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How To Trademark a Name and Logo

If you are in the process of starting a new business, you may be wondering how to trademark a name and logo for your business. Lucky for you, it’s a pretty simple process, and we’ll go over the steps you need to do it in this article.

We’ll cover:

What is a trademark?

Do I Need a Trademark or Copyright?

Identifying your trademark

How to trademark your business name

Research Your Name & Logo Design

Final Version

File Your Application

Issues or Opposition

Using Your Trademark

A Note About Logo Colors

How Long Does It Take to Trademark a Logo or Business Name?

Two Different Registrations

Pros of trademarking your business name

What is a trademark?

Trademarks give you exclusive rights to use specific words, phrases, symbols, or designs to identify your business. To trademark a name, you must use it for commerce or intend to do so soon. The name must also be distinctive and not generic to receive trademark protection.

Trademark applications are commonly denied because there is a “likelihood of confusion” when the trademark is not distinctive enough and is too similar to another mark. Your trademark application must specify the types of goods and services you’ll be using the trademark to sell.

Do I Need a Trademark or Copyright?

Trademarks and copyrights are often confused, but they aren’t the same.

  • Copyright: A copyright is associated with creative works such as film, writing, audio, or computer programming. Material that is eligible for copyright must be fixed in a tangible medium. This means that others must be able to see it, it cannot be just an idea.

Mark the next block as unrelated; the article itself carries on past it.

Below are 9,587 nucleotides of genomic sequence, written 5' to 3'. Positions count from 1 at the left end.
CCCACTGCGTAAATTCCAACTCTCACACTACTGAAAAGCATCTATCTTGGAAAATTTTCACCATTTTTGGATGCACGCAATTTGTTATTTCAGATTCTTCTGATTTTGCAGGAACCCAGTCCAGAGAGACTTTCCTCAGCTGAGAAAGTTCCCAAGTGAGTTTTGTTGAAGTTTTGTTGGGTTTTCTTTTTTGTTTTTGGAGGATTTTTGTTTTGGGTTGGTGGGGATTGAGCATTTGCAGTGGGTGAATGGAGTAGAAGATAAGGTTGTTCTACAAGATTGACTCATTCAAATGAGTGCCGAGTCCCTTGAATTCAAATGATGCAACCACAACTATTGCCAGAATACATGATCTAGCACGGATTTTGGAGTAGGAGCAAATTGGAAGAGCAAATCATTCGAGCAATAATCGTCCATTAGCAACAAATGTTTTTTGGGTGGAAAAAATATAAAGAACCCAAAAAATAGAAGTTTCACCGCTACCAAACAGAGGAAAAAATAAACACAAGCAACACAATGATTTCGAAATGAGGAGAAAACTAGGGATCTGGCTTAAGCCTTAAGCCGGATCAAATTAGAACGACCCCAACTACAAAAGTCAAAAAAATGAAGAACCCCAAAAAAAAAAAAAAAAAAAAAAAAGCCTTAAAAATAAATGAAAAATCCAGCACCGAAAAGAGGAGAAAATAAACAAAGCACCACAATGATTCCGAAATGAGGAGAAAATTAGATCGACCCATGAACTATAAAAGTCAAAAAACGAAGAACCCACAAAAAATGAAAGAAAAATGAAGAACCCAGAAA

• Trademark: A trademark is for symbols, words, phrases, or a combination of those. A trademark is used to protect one of these elements that represent a company or a brand and is used on signs, documents, and other materials for sale.

It is possible that a logo is actually eligible for both a trademark and copyright. Many logos contain original artwork and are therefore eligible for copyright. A trademark protects the entire logo and brand name from being used by other companies.

Identifying your trademark

Another important consideration when preparing to file your trademark application is the depiction of your trademark. Every application must include a clear representation of the mark that you are seeking to register. The representation will be used to file the mark in the USPTO search records and to print in the Official Gazette as well as on your trademark’s registration certificate.

How to trademark your business name

Research Your Name & Logo Design

The first step you will need to take when setting out to trademark your business name is to do a trademark search. It will help you find any potential trademark issues before spending time and money filing a trademark application. You should search the USPTO database to find any trademarks or pending trademarks that match your business name.